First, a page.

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The Twelve Olympians, also known as the Dodekatheon, were the principal deities of the

Greek pantheon, said to reside atop Mount Olympus. The Olympians gained their supremacy in a
ten-year-long war of gods in which Zeus led his siblings to victory over their predecessor gods,
the Titans.
The concept of the "Twelve Gods" is older than any extant Greek or Roman sources.[5] The gods
meet in council in the Homeric epics, but the first ancient reference to religious ceremonies for the
Olympians collectively is found in the Homeric Hymn to Hermes. The Greek cult of the Twelve
Olympians can be traced to 6th-century BC Athens and probably has no precedent in the Mycenaean
period. The Altar of the Twelve Gods at Athens is usually dated to the archonship of the
younger Pesistratos, in 522/521 BC.
In ancient Greek religion, the "Olympian Gods" and the "Cults of Twelve Gods" were often relatively
distinct concepts.


God of the sky, lightning, thunder, law, order, justice

ruled as king of the gods of Mount Olympus
His name is cognate with the first element of his Roman equivalent Jupiter.
child of Cronus and Rhea
married to Hera
respected as an allfather who was chief of the gods
symbols: thunderbolt, eagle, bull, and oak


Goddess of marriage, women, childbirth, and family

the wife and one of three sisters of Zeus
Counterpart: Juno
cow, lion and the peacock were considered sacred to her
mother is Rhea and her father Cronus
bear a pomegranate in her hand, emblem of fertile blood and death and a
substitute for the narcotic capsule of the opium poppy


God of the sea, earthquakes, storms, and horses

due to his role in causing earthquakes, and has been called the "tamer of


Goddess of agriculture, fertility, and the harvest

presided over grains and the fertility of the earth
Sito: "She of the Grain" - as the giver of food or grain
Themophoros: "Law-Bringer" - as a mark of the civilized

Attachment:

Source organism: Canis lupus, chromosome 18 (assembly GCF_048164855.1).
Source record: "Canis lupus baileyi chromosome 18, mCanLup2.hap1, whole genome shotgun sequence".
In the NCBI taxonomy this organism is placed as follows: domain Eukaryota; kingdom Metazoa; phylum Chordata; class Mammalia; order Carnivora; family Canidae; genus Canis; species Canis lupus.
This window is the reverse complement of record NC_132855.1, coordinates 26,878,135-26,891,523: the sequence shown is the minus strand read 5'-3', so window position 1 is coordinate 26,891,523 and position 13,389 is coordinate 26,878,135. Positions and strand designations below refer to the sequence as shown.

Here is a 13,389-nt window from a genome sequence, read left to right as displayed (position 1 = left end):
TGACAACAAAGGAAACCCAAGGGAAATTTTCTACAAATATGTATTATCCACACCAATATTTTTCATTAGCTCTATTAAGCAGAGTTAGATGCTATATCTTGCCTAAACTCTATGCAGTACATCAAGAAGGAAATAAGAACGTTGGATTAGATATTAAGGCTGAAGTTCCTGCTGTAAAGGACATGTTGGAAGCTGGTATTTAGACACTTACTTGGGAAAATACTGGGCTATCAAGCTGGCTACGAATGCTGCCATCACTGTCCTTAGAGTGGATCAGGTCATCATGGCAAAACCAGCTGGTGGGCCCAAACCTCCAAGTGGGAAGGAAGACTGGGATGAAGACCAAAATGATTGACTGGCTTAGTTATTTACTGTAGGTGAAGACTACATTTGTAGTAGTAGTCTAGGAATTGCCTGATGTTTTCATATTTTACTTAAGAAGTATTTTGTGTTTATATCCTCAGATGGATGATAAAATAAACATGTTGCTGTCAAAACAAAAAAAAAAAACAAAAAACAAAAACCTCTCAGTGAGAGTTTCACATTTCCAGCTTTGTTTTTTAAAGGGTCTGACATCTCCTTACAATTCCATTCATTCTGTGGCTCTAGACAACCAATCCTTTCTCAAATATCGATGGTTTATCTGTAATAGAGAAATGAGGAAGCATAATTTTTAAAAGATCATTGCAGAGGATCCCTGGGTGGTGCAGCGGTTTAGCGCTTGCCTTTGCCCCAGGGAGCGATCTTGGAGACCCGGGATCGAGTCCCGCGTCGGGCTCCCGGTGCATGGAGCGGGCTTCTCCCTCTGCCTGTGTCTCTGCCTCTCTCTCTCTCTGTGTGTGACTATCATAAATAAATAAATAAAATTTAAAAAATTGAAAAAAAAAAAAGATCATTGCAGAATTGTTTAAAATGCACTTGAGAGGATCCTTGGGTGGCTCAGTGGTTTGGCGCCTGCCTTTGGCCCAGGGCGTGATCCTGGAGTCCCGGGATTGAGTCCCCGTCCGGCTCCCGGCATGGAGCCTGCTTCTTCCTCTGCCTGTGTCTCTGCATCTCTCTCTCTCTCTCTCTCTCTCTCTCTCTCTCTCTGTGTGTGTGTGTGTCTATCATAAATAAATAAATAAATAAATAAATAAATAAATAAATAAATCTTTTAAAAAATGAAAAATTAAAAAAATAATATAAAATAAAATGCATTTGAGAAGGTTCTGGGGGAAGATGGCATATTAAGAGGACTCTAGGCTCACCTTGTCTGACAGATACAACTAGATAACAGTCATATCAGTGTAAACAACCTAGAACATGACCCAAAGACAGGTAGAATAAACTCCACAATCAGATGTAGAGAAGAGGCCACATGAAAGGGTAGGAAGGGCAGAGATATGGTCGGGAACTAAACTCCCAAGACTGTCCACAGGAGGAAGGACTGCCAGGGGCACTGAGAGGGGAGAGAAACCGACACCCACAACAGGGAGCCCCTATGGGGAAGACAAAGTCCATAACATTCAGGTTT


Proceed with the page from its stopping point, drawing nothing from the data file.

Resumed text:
existence of agricultural society
presided also over the sacred law, and the cycle of life and
"two mistresses and the king": Persephone and Poseidon
Roman equivalent is Ceres


Goddess of Wisdom and War

often given the epithet Pallas
goddess of wisdom, courage, inspiration, civilization, law and justice,
mathematics, strength, war strategy, the arts, crafts, and skill
known for her calm temperament
noted to have only fought for just reasons, and would not fight without a
the virgin patroness of Athens


God of music, poetry, art, oracles, archery, plague, medicine, sun, light
and knowledge
god of music, truth and prophecy, healing, the sun and light, plague,
poetry, and more
oracular godthe prophetic deity of the Delphic Oracle
son of Zeus and Leto
twin sister, the chaste huntress Artemis
patron of Delphi
medicine and healing


Goddess of the Hunt, Forests and Hills, the Moon, Archery

roman equivalent is Diana
"Artemis of the wildland, Mistress of Animals"
Arcadians believed she was the daughter of Demeter
Hellenic goddess of the hunt, wild
animals, wilderness, childbirth, virginity and protector of young girls,
bringing and relieving disease in women; she often was depicted as a
huntress carrying a bow and arrows
Sacred: dear and the cypress


God of War
contrast to his

of Zeus and Hera

the physical or violent and untamed aspect of war, in
sister the armored Athena
"Overwhelming, insatiable in battle, destructive, and man-




Goddess of love, beauty and sexuality


God of fire, metalworking, stone masonry, forges, the art of sculpture,

and blacksmiths.


Messenger of
athletes, border

the gods, god of trade, thieves, travelers, sports,

crossings, guide to the Underworld


Goddess of the hearth, home, domesticity, family, and the state